di Albina Abbate
In the Libation Bearers, dreams are certainly a major part of the action on stage, but they also are a key element of the symbolic structure of this second chapter of Aeschylus’s Oresteia trilogy.
At the beginning of the tragedy, Orestes finds out that his degenerate mother, Clytemnestra, had a nightmare she interpreted as a sign from her husband, Agamennnon. As a consequence, she decided to organize a propitiatory rite at his grave, in order to appease his soul, eager to avenge his death and the funeral he never received. The chorus’ women, the libation bearers, explain to Orestes the details of Clytemnestra’s nightmare: she dreamed of giving birth to a snake, wrapping it with children’s bands and breastfeeding it. Along with the milk, however, she saw the horrible child sucking out blood from her breast.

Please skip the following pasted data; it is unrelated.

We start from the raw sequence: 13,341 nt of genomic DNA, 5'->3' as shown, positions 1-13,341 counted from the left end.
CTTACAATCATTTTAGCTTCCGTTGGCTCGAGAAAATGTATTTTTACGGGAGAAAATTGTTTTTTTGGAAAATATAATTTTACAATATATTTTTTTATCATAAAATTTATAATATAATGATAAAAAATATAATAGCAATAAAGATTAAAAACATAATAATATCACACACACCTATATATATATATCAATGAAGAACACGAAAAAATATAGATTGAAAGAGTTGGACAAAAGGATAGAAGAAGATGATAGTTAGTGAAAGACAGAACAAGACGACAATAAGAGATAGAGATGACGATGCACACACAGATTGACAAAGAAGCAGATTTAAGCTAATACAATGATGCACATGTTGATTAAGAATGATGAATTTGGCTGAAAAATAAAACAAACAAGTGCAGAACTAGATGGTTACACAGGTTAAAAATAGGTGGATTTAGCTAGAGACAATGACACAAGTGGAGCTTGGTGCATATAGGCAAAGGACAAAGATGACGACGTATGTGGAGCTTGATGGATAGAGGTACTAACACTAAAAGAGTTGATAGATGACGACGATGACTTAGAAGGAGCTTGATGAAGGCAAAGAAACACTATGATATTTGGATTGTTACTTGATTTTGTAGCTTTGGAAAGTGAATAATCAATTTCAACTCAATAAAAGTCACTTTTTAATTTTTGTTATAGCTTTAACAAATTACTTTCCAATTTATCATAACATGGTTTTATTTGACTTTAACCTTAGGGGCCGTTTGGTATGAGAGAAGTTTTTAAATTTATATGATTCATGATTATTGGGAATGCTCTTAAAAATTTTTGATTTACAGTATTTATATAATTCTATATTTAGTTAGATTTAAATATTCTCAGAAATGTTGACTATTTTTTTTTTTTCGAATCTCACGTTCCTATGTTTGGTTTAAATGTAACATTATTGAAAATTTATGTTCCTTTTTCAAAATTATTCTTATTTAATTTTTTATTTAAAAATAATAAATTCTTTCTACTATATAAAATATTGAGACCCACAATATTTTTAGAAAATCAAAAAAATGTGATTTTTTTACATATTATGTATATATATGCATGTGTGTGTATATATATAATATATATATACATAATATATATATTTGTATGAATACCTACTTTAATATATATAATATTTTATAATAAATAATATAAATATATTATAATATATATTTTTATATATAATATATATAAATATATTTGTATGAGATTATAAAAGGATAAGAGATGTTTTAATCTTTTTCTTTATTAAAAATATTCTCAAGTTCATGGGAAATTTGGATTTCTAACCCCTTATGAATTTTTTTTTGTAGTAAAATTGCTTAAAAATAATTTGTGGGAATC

The tragic hero, as a true interpreter, arranges and resolves the dream to its symbolic parts, only to discover that the dream is showing him how to take revenge upon his father’s death and follow Apollo’s orders. Exactly like the child-snake in the dream, he has to wound his mother to death. Identifying himself with the monster, Orestes seeks to make the dream coincide with reality.